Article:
MARTINSBURG, W.Va.—West Virginia Transportation Secretary Paul Mattox points to Martinsburg’s Raleigh Street extension project as an example for other West Virginia communities to follow should they have a road-construction need.
The 1.2-mile extension of Raleigh Street from West Race Street to Edwin Miller Boulevard, which is expected to be completed in a matter of days, will become a reality because of Martinsburg’s financial commitment to the project and collaboration with state and federal officials, Mattox said.
Joe Manchin to put together a six-year transportation plan that would encompass the state’s most pressing projects.
The Raleigh Street extension was added to the plan after state Sen. John Unger, D-Berkeley/Jefferson, then the chairman of the Senate Transportation and Infrastructure Committee, arranged a meeting in Martinsburg with city leaders, Mattox said.
Mattox said Mayor George Karos and city Manager Mark Baldwin stressed the importance of the project in helping with congestion and related concerns, Mattox said.
With the opening of the Raleigh Street Extension, emergency responders will have an alternate north-south route to North Queen Street, which often becomes clogged with vehicles.
Unger said in an interview last week that he saw an opportunity at the time to move the Raleigh Street project forward.
“Raleigh Street has been talked about ever since I was a kid, and I’m 44,” Unger said.
The city’s willingness to step up and make a commitment to the Raleigh Street project demonstrated that communities don’t have to wait on the state and federal government to get things done, Unger said.
Mattox said the city’s $1 million commitment for the project “certainly was the icing on the cake” in getting it added to the state’s transportation plan.
Mattox said new construction projects such as the Raleigh Street extension are possible in other communities, but the local contribution will weigh even more heavily because the state has less money for those projects.
“They need to be able to step up to the plate and contribute resources,” Mattox said.
The total cost of the Raleigh Street project, including engineering, land acquisition and construction, has not been finalized, but Mattox said he expects it to be “in the neighborhood of $35 million.”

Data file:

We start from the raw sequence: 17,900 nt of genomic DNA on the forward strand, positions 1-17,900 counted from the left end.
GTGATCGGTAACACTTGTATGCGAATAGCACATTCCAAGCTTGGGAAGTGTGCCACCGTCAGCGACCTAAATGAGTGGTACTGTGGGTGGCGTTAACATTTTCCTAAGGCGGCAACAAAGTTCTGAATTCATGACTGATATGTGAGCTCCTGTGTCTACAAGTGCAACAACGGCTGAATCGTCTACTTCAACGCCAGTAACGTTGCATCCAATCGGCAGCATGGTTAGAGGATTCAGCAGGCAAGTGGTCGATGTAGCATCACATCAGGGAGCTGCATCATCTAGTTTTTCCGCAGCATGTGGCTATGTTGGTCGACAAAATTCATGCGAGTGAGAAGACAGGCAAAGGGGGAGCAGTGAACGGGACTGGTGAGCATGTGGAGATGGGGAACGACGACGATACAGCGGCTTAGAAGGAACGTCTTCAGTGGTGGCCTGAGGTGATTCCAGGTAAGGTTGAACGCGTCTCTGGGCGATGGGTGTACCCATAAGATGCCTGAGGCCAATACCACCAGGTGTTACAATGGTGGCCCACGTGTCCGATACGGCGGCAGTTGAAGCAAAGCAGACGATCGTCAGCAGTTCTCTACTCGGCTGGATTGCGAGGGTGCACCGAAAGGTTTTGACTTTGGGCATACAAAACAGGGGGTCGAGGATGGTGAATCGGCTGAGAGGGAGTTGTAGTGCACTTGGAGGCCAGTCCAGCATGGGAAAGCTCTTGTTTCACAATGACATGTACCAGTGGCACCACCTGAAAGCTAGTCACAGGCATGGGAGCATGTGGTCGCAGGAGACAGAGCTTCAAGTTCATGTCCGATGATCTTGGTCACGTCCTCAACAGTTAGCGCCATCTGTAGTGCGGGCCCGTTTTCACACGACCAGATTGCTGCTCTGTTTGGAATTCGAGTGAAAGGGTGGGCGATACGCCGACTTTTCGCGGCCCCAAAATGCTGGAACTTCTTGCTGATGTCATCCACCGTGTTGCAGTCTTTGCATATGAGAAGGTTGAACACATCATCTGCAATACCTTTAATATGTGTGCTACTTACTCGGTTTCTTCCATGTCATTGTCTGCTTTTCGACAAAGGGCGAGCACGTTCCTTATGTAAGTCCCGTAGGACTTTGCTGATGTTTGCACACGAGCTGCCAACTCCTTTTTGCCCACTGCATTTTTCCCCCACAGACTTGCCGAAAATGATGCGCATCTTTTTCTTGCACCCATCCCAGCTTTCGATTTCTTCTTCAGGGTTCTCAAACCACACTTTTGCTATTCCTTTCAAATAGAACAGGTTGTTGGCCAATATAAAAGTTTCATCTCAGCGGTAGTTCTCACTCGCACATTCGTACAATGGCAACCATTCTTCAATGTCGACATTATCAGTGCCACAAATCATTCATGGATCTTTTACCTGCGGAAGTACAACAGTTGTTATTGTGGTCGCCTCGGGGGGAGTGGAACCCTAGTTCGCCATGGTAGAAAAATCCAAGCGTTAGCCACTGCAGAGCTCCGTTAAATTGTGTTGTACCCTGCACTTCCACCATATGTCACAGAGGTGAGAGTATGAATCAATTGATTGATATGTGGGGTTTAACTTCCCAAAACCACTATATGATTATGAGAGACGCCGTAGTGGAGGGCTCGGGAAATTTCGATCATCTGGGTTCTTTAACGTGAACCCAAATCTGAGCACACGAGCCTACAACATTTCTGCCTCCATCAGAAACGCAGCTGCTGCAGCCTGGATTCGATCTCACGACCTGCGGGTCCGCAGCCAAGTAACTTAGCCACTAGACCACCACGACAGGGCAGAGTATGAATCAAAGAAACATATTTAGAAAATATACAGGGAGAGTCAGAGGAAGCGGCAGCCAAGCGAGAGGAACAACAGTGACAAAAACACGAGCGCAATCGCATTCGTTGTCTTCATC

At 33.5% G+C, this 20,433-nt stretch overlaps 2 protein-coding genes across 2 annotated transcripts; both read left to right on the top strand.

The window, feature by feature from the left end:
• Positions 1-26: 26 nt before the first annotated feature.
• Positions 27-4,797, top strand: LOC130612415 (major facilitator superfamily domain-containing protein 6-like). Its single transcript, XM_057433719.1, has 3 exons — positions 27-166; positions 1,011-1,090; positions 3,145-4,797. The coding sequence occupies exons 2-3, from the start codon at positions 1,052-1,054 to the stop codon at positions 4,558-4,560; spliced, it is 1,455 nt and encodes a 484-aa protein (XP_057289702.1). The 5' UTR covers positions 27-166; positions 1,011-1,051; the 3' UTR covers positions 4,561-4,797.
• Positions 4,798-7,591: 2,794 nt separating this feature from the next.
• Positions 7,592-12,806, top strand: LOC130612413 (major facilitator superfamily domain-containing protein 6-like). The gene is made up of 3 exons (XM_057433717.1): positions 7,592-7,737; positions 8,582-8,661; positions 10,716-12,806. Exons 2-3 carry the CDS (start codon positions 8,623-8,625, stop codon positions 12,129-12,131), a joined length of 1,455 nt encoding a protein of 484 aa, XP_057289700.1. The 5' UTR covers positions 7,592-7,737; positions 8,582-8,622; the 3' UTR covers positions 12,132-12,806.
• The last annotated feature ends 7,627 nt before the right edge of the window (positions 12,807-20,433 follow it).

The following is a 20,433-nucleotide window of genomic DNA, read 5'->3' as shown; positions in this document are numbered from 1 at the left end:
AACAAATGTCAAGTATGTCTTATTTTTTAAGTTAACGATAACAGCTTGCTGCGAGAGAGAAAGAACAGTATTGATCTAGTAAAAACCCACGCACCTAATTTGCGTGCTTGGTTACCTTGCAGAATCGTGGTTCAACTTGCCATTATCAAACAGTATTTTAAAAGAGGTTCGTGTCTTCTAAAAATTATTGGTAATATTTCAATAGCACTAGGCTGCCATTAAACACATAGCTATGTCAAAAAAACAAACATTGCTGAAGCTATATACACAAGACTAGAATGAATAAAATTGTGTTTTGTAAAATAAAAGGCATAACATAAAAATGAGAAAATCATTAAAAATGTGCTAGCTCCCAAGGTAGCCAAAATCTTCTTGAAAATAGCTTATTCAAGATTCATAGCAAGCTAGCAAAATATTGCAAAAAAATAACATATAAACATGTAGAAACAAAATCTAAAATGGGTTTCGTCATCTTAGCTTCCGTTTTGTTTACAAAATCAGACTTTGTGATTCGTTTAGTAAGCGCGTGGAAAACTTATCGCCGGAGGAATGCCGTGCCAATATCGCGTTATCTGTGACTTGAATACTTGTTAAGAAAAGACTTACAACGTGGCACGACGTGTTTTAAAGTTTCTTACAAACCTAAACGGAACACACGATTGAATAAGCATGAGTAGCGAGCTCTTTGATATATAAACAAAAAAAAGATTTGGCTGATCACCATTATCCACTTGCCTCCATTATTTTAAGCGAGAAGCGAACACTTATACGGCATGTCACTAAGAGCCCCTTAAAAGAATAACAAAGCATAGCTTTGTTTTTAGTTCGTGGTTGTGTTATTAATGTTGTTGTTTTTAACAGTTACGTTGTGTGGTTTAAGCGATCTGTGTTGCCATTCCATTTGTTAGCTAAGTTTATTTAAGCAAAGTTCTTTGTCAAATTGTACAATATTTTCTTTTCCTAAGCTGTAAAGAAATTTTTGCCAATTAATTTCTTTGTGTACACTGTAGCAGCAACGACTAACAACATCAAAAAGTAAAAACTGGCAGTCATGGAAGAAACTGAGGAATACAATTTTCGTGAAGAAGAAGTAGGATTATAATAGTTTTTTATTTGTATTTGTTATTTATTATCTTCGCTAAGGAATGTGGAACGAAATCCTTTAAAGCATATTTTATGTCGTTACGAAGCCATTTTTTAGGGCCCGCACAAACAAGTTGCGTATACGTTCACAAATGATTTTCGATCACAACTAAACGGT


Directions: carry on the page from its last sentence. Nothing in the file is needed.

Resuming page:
In addition to the city’s contribution and state funding, the project was aided by the late U.S. Sen. Robert C. Byrd, D-W.Va., who was asked to redirect $13 million that had been obtained for the proposed bypass around Martinsburg in 2005 to the Raleigh Street project.
The transfer of funds, which came after Berkeley County leaders joined the city in support of the move, was added to a $10 million allocation that already had been announced for the project in 2005 by Byrd and U.S. Sen. Jay Rockefeller, D-W.Va. Two years later, a $500,000 earmark was announced by U.S. Rep. Shelley Moore Capito, R-W.Va.
Building the extension came with its own set of challenges, Mattox said.
The new road’s five bridges cross over Tuscarora Creek, CSX and Winchester & Western railroad tracks, rail sidings that connect the rail lines, and wetlands.
Ball fields in the city’s Oatesdale Park on the west side of the new route also had to be relocated within the park. A new entrance to the park was built, and parts of Moler Avenue and Tavern Road had to be rerouted.
The new road also passes the historic Aspen Hall property where George Washington attended a wedding, according to historical accounts.
The relocation of the ball fields was done first, followed by the construction of the road, which was divided into three sections.
The middle section, the last to be completed, has been affected by inclement weather like other projects across the state, Mattox said.
But with the Raleigh Street extension’s completion now in sight, Mattox said he is looking forward to cutting a ribbon “on a nice sunny day.”